5. 5. Using  RNA-­‐Seq  data  set  for  WiNGS2014     5   pollennetwork.org   •  Sponsored  by  Pollen  Research  Coordina1on   Network  in  Integra1ve  Pollen  Biology  (annual   mee1ng  starts  tonite)     •  Visit  Web  site  for  more  info  
  6. 6. RNA-­‐Seq  data  set  for  the  workshop   •  Goal:  Provide  resources  for  pollen  biology   –  Example  RNA-­‐Seq  data  analysis   –  Catalog  of  genes  expressed  in  pollen   –  Highlight  important  area  of  pollen  research   •  Problem:  Pollen  in  some  plant  species  is  vulnerable  to   heat  stress,  reduces  yields   –  Exposure  to  mild  heat  stress  (acclima$on)  can  protect   against  more  severe  stress  later  -­‐  called  acquired   thermotolerance  (Firon  2012)   •  To  learn  more,  we  sequenced  RNA  extracted  from   pollen  undergoing  a  mild  heat  stress   –  Same  temperature  that  can  establish  thermotolerance     6  
  7. 7. Samples  from  the  lab  of  Nurit  Firon,   Volcani  Ins1tute,  Israel   •  Firon  lab  studies  effects  of  heat  stress  on   tomato  pollen   •  Showed  (along  with  others)  that  high  temp.   reduces  pollen  viability,  sugar  content     •  Studying  a  heat-­‐tolerant  tomato  cul1var:   Hazera  3042   – Pollen  is  sensi1ve  to  heat  stress  but  not  as  much   as  other  varie1es   7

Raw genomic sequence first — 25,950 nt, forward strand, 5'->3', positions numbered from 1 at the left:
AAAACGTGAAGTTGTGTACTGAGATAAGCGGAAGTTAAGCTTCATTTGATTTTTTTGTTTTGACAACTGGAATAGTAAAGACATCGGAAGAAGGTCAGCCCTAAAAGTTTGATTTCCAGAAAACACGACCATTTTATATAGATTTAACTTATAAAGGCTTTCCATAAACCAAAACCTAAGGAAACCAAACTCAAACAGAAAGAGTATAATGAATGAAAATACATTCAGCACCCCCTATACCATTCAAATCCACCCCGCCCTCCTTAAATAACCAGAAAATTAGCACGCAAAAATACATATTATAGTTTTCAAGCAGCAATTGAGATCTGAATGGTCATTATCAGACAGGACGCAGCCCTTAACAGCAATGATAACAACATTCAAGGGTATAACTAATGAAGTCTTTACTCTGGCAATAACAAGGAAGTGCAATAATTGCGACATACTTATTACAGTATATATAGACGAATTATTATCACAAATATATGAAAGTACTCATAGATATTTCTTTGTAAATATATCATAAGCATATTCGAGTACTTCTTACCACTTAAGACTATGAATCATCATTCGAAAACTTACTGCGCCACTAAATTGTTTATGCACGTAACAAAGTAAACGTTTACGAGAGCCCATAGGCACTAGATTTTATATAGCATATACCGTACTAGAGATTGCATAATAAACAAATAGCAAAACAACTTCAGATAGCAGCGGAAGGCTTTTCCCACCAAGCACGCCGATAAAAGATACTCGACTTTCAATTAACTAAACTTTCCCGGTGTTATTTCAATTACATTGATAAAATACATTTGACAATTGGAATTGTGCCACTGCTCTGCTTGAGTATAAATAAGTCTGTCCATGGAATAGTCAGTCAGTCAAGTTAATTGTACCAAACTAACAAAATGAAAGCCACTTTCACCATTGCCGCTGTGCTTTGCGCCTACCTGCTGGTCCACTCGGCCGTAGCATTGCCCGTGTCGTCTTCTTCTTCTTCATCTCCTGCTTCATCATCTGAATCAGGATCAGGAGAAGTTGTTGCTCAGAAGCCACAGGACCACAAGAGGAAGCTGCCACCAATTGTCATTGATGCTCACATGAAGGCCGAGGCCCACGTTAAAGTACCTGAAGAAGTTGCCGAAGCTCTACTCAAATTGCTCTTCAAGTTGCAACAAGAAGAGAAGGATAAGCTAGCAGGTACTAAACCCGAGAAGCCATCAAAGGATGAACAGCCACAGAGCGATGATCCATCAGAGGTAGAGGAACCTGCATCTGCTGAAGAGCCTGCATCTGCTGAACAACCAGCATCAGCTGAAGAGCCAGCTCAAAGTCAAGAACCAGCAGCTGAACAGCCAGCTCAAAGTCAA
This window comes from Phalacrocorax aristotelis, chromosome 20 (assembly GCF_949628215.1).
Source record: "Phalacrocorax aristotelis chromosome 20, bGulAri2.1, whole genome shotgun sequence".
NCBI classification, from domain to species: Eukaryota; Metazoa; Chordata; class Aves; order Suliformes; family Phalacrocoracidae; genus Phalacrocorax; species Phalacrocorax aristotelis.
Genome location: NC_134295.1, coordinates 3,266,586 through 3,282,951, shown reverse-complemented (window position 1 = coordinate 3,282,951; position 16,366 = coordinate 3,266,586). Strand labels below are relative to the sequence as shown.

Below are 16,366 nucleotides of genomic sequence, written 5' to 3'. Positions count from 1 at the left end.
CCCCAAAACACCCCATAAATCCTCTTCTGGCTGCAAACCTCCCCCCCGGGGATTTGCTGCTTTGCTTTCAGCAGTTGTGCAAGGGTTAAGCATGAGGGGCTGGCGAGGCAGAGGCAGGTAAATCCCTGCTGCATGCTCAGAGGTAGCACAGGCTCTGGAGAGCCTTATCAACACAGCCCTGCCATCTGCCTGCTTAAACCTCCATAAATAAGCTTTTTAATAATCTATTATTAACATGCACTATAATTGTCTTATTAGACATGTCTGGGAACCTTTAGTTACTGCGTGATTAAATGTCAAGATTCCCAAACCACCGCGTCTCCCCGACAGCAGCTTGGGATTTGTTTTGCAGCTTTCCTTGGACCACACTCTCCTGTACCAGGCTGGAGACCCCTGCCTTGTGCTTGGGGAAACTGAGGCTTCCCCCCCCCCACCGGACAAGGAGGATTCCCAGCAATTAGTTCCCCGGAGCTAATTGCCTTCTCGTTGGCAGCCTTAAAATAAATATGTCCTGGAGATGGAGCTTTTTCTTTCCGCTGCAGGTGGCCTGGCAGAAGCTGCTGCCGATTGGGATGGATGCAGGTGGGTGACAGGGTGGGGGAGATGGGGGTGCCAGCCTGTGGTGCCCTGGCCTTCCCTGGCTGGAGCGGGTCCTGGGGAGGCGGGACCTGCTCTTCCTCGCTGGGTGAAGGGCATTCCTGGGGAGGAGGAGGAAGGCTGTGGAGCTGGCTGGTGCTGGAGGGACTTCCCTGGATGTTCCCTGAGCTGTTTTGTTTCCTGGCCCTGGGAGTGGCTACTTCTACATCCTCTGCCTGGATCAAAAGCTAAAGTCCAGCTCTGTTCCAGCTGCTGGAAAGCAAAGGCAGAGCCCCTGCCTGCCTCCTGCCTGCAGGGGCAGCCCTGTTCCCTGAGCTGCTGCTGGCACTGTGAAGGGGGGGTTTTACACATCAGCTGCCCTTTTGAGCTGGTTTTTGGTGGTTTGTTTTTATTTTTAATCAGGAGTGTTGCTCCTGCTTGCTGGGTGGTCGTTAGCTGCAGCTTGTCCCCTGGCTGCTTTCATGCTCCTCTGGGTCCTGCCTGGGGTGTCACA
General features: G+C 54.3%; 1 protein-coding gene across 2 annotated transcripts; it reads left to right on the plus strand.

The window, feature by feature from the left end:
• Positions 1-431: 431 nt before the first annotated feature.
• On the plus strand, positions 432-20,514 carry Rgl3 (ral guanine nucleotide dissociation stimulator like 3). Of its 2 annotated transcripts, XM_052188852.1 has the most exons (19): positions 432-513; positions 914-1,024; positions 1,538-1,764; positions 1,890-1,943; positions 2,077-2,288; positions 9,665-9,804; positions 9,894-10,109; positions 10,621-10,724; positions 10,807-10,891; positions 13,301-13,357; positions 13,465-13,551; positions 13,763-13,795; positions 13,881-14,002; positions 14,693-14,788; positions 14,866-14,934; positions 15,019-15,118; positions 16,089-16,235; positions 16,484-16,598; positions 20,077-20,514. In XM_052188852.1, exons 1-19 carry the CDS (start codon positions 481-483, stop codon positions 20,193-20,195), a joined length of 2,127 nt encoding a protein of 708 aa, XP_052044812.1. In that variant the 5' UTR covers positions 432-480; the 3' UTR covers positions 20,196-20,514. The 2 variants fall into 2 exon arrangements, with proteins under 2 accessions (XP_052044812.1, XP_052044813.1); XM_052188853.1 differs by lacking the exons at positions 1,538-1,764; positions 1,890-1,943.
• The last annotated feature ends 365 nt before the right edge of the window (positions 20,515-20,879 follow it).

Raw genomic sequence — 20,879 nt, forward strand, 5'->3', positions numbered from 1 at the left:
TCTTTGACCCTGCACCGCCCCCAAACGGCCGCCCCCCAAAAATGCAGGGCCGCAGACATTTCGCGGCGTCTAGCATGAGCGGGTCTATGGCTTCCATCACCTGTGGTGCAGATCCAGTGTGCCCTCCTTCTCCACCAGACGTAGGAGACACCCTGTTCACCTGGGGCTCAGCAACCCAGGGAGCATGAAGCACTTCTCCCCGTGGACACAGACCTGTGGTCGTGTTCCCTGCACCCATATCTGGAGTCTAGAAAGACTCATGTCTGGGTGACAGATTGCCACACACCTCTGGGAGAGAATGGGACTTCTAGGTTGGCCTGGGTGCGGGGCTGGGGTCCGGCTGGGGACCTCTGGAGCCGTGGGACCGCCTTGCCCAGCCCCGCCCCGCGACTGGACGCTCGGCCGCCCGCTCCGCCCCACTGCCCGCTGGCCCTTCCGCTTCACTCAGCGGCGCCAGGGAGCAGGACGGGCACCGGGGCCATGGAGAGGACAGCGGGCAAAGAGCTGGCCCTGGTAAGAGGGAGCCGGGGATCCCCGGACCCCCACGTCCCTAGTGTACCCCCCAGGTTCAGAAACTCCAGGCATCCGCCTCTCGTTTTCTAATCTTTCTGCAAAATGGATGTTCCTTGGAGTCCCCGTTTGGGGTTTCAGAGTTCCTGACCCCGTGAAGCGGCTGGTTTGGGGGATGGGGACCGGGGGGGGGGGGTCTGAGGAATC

8. 8. Nurit's  experiment:  RNA-­‐Seq  of  heat-­‐ tolerant  tomato  cul1var  Hazera  3042   •  Collected  pollen  from  plants  growing  in   temperature-­‐controlled  greenhouses   –  Control  25/18°  C  op$mal  temperature   –  Treatment  32/26°  C  mild  chronic  heat  stress     •  Collected  batches  of  pollen  from  ~  10  plants   during  Sep.  &  Oct  2013     –  One  treatment,  one  control  per  collec1on   –  Made  RNA  from  five  collec1ons,  5  treatment,  5   control  "batches"   –   sequenced  at  UCLA  (69  base,  PE)   8